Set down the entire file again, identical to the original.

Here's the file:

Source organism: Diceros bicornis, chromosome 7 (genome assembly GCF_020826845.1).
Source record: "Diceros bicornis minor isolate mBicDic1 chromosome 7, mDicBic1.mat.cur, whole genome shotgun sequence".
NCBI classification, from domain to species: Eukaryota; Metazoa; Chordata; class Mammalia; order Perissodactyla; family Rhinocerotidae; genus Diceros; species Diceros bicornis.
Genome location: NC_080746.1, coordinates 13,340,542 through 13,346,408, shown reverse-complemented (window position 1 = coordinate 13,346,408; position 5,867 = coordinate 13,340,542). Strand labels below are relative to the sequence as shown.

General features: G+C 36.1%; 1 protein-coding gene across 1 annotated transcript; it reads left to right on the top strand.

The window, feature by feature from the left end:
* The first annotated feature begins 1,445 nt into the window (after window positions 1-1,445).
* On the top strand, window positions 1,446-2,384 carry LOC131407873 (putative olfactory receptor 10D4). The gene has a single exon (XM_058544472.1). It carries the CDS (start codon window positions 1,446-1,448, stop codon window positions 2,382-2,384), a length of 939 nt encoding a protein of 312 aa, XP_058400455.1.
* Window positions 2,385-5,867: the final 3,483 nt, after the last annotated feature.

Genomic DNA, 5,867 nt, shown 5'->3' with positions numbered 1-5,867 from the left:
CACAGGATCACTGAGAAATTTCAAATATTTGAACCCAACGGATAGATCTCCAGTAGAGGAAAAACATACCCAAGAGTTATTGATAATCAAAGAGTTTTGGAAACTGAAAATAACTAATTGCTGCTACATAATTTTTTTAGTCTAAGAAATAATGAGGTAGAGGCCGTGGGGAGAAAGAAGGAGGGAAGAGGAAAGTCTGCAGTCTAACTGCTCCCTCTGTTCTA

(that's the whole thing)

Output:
Source organism: Diceros bicornis, chromosome 7 (genome assembly GCF_020826845.1).
Source record: "Diceros bicornis minor isolate mBicDic1 chromosome 7, mDicBic1.mat.cur, whole genome shotgun sequence".
NCBI classification, from domain to species: Eukaryota; Metazoa; Chordata; class Mammalia; order Perissodactyla; family Rhinocerotidae; genus Diceros; species Diceros bicornis.
Genome location: NC_080746.1, coordinates 13,340,542 through 13,346,408, shown reverse-complemented (window position 1 = coordinate 13,346,408; position 5,867 = coordinate 13,340,542). Strand labels below are relative to the sequence as shown.

General features: G+C 36.1%; 1 protein-coding gene across 1 annotated transcript; it reads left to right on the top strand.

The window, feature by feature from the left end:
* The first annotated feature begins 1,445 nt into the window (after window positions 1-1,445).
* On the top strand, window positions 1,446-2,384 carry LOC131407873 (putative olfactory receptor 10D4). The gene has a single exon (XM_058544472.1). It carries the CDS (start codon window positions 1,446-1,448, stop codon window positions 2,382-2,384), a length of 939 nt encoding a protein of 312 aa, XP_058400455.1.
* Window positions 2,385-5,867: the final 3,483 nt, after the last annotated feature.

Genomic DNA, 5,867 nt, shown 5'->3' with positions numbered 1-5,867 from the left:
CACAGGATCACTGAGAAATTTCAAATATTTGAACCCAACGGATAGATCTCCAGTAGAGGAAAAACATACCCAAGAGTTATTGATAATCAAAGAGTTTTGGAAACTGAAAATAACTAATTGCTGCTACATAATTTTTTTAGTCTAAGAAATAATGAGGTAGAGGCCGTGGGGAGAAAGAAGGAGGGAAGAGGAAAGTCTGCAGTCTAACTGCTCCCTCTGTTCTA